Survey reveals 1 in 5 lie about mental health to their doctor
If you lie to your doctor about your mental well-being, you're not alone. According to a newly released survey from AdventHealth, 21% of adults said they dodge the truth when it comes to discussing anxiety, depression or suicidal thoughts with their physician.
And even more—23%—have been untruthful about smoking, drinking alcohol or recreational drug use.
The nationally representative survey queried 500 adults age 25 and older in AdventHealth's service area, including Central Florida, Kansas City and a handful of communities in Georgia, Kentucky, North Carolina, Texas and Wisconsin.
Overall, 59% said they were "comfortable" discussing such topics with their primary-care doctor. The percentage was higher among women than men (63% vs. 53%) and included 75% of people over age 50.
The survey also found that 47% of adults either agreed or "strongly agreed" that they don't know whom to trust on COVID-19 information, down from 54% during a similarly conducted survey last June, and that 20% don't believe that the virus poses a "serious threat anymore."
Some 14% even said it was "pointless" to work on improving their health "with so much going on in the world," although the figure had dropped from 19% last June.
In brighter news, 29% of respondents said their physical health had improved in the past few months, and 25% said their mental health had improved over the same period—both slightly higher than last June. About a third of respondents said they had started exercising to improve their mental health during the pandemic, 23% said they've started meditating or practicing "mindfulness," 8% had started in-person counseling and 7% had joined a support group.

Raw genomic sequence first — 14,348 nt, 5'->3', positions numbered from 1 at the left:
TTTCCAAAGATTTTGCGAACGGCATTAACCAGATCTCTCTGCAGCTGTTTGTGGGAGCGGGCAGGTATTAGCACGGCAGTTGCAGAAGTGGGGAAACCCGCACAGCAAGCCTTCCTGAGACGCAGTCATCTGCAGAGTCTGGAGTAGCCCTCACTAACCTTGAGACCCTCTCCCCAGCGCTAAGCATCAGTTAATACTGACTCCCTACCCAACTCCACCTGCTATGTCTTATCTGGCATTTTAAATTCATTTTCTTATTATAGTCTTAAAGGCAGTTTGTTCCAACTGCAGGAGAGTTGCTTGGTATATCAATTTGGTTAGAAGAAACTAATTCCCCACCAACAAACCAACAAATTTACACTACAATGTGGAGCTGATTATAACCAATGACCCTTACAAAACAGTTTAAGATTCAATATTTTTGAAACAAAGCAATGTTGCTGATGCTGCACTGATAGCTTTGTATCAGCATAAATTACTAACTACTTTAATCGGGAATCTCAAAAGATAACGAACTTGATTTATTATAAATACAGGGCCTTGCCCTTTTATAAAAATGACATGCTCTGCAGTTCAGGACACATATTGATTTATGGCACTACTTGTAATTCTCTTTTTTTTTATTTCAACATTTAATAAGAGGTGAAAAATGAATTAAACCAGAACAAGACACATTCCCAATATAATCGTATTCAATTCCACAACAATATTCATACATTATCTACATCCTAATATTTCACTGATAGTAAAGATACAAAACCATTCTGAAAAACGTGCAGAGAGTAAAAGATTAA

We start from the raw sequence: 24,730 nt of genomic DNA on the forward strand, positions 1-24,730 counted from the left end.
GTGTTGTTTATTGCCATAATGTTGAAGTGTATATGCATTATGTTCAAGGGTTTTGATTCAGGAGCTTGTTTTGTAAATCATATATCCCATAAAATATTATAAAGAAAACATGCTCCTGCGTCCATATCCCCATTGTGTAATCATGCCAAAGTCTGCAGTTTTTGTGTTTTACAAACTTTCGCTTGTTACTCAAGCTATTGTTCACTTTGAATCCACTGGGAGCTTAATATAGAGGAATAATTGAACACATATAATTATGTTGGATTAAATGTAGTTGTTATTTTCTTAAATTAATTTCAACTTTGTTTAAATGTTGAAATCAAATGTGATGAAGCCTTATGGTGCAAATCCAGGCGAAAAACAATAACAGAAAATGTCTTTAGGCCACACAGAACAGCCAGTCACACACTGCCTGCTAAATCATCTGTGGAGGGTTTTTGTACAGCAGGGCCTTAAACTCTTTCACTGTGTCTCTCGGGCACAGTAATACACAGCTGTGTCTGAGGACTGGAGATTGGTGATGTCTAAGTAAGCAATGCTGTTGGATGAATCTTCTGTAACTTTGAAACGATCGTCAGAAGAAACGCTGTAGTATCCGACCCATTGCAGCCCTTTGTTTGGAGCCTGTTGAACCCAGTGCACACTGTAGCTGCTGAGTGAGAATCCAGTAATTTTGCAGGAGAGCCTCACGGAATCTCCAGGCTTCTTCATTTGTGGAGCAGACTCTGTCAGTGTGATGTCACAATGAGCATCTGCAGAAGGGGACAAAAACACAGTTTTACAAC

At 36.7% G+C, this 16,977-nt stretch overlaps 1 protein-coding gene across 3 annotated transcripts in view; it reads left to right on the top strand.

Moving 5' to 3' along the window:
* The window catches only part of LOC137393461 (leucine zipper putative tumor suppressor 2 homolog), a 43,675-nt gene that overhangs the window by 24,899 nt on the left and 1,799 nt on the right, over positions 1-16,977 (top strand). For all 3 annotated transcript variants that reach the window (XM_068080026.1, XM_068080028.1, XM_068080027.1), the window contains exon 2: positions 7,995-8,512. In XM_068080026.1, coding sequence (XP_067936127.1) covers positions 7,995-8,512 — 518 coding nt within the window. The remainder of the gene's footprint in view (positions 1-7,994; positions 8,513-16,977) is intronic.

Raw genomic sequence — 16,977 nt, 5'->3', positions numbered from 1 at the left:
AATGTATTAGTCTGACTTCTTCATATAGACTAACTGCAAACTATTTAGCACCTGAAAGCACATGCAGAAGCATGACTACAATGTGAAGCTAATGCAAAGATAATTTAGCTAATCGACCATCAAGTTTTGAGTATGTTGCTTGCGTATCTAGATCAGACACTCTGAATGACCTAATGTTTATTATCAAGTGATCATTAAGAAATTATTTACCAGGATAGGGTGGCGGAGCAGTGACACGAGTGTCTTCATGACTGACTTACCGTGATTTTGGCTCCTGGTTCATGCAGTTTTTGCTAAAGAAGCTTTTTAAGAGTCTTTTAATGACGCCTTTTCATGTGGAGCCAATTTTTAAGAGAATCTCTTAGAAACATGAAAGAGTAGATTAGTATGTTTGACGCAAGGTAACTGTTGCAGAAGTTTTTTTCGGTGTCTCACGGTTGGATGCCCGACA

"The pandemic has opened up opportunities to discuss mental health," said Michael Westerveld, a neuropsychologist at AdventHealth. "Efforts to deal with increased stress has led to people seeking more and varied ways to cope."
AdventHealth for Children recently announced a $6 million grant from Dr. Phillips Charities that will launch a new comprehensive pediatric and young adult mental health program based at the hospital.
Across the country, researchers have reported a marked increase in mental health concerns during the pandemic, including a dramatic rise in drug overdoses.
A U.S. Census Bureau survey in late September found that more than 32% of adults reported symptoms of an anxiety or depressive disorder in the previous week. The number was highest for people 18 to 29 years old—over 49%—but generally dropped with advancing age. For people 70 to 79 years old, for instance, just over 15% reported symptoms of anxiety or depression.
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